Electrical Stimulation – A Useful Tool

What is Electrical Stimulation or E-Stim?

Electrical stimulation (commonly referred to as E-stim) is assistive technology that uses an electrical current to move weak or paralysed muscles. You will feel tingling in your skin and muscles, but it is not painful. Electrodes placed on the skin receive electrical signals from a small unit. This then facilitates the movement of weak or paralysed muscles, which is a common symptom of neurological conditions including Stroke, Cerebral Palsy, Parkinson’s Disease, Multiple Sclerosis and more.

Electrical Stimulation has been used since the 1960’s to help foot-drop and improve walking. More recently, Electrical Stimulation has been used in upper limb rehabilitation, including for stroke patients who have shoulder pain in their weak shoulder.

Electrodes places on a persons arm and attached to an Electrical Stimulation Machine

What does it do?

An Electrical Stimulation machine;

  • Facilities movement.
  • Encourages contraction of paralysed muscles.

Electrical stimulation may also;

  • Strengthen weakened muscles.
  • Improve motor control (voluntary movement).
  • Improve sensory awareness.
  • Reverse changes in the muscle that come as a result of weakness and unused muscles (see more details below).

Muscles are made up of two types of fibres; Type 1 fibres (that don’t generate much force but take a long time to fatigue), and Type 2 muscle fibres (generates lots of force but get tired easily). Muscle weakness and wasting are common in many neurological conditions, and Type 2 Fibres can slowly change to Type 1 Fibres. E-stim may be able to reverse these muscle fibre changes.

How does E Stimulation Work?

A key part of Neurological physiotherapy is based on the brain’s ability to rearrange itself, also known as neuroplasticity (https://scnr.com.au/about/what-is-neurological-physiotherapy/). There is evidence to suggest that Electrical Stimulation may be able to enhance reorganisation of the brain through the movement that E-stim can facilitate.

Many studies have shown positive effects of E-Stimulation, however the studies only looked at small samples sizes. This means we have to be careful to interpret these results, and it may not be effective in the wider population.

What to expect:

  • Before placing the electrodes the physiotherapist will need to prepare your skin. This may include wiping away dirt and oils with an alcohol wipe, and may involve removing excess hair.
  • The physiotherapist will place electrodes on your skin. These are attached to a small machine.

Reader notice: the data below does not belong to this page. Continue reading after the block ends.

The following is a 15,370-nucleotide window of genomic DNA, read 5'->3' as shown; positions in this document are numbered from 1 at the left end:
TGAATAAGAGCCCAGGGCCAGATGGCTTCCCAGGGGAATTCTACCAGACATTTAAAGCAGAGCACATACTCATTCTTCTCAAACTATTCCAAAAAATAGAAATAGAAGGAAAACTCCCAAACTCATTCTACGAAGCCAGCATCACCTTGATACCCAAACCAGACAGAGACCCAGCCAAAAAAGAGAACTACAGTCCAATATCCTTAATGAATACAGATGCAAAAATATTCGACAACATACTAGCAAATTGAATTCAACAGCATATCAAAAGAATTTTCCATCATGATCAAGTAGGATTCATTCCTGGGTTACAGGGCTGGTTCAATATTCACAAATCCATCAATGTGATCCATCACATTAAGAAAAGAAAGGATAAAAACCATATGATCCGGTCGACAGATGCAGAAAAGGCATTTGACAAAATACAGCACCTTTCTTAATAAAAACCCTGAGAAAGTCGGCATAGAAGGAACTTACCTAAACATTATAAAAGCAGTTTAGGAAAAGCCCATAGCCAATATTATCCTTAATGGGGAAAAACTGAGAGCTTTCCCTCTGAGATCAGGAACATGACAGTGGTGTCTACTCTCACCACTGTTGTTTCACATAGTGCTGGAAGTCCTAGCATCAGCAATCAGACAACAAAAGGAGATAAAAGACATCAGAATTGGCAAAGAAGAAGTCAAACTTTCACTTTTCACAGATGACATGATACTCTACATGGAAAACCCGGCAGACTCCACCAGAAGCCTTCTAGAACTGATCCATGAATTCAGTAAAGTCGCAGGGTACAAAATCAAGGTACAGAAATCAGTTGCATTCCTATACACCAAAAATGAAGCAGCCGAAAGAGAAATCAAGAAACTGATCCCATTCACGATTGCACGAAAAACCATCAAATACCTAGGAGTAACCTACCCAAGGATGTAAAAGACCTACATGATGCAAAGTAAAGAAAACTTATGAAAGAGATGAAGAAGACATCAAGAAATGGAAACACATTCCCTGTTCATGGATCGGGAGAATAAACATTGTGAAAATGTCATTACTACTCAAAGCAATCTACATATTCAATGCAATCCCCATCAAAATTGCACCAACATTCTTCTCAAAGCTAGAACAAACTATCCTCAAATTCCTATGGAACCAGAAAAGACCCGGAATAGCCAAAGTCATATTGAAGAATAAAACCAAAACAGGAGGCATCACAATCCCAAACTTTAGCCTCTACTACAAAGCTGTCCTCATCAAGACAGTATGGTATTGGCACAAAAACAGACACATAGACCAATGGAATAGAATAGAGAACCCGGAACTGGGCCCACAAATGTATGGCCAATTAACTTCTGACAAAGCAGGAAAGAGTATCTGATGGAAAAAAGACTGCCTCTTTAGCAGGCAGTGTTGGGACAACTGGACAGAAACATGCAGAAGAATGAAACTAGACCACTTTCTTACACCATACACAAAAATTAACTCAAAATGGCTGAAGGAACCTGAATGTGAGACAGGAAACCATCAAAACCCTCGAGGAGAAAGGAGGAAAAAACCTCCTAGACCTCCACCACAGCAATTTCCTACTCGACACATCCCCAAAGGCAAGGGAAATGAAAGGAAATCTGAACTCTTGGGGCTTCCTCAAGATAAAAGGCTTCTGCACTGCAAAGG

• The settings on the machine will be adjusted based on which muscles are being stimulated.
  • The physiotherapist will turn the machine on and gradually turn it up. You will feel a tingling sensation on your skin. If it is painful, you must tell your physiotherapist.
  • You will start to see your muscle moving. The physiotherapist will encourage you to help with the movement.
  • There will be an “on time” (when the machine is on and muscle is moving) and a “rest time” when the muscle is resting. The rest time will usually be longer than the on time.
  • Sometimes you may not get the movement straight away, and it might take a bit of adjustment to get the electrodes in the right place.

Here at Sunshine Coast Neuro Rehab, our Physiotherapists understand you and your condition. We support people with neurological conditions to achieve more function, greater independence and quality of life. If you are interested to learn more about electrical stimulation, or would like to make an appointment, please make a booking by calling (07) 5448 115 or email admin@scnr.com.au.

Kira Odling, Physiotherapist, APAM


Meilink A, Hemmen B, Seelen H, Kwakkel G. Impact of EMG-triggered neuromuscular stimulation of the wrist and finger extensors of the paretic hand after stroke: a systematic review of the literature. Clinical Rehabilitation 2008; 22: 291-305. http://cre.sagepub.com/content/22/4/291.long

Robertson V, Ward A, Low J, Reed A. 4th ed. Electrotherapy Explained – Principles and Practice. Edinburgh: Butterworth Heinemann Elsevier. 2006.

Gorman PH, Peckham PH, Functional electrical stimulation in neurorehabilitation. In: Selzer ME, Clarke S, Cohen LG, Miller RH editors. Textbook of Neural Repair and Rehabilitation. United Kingdom: Cambridge University Press, 2014, pp. 120-134.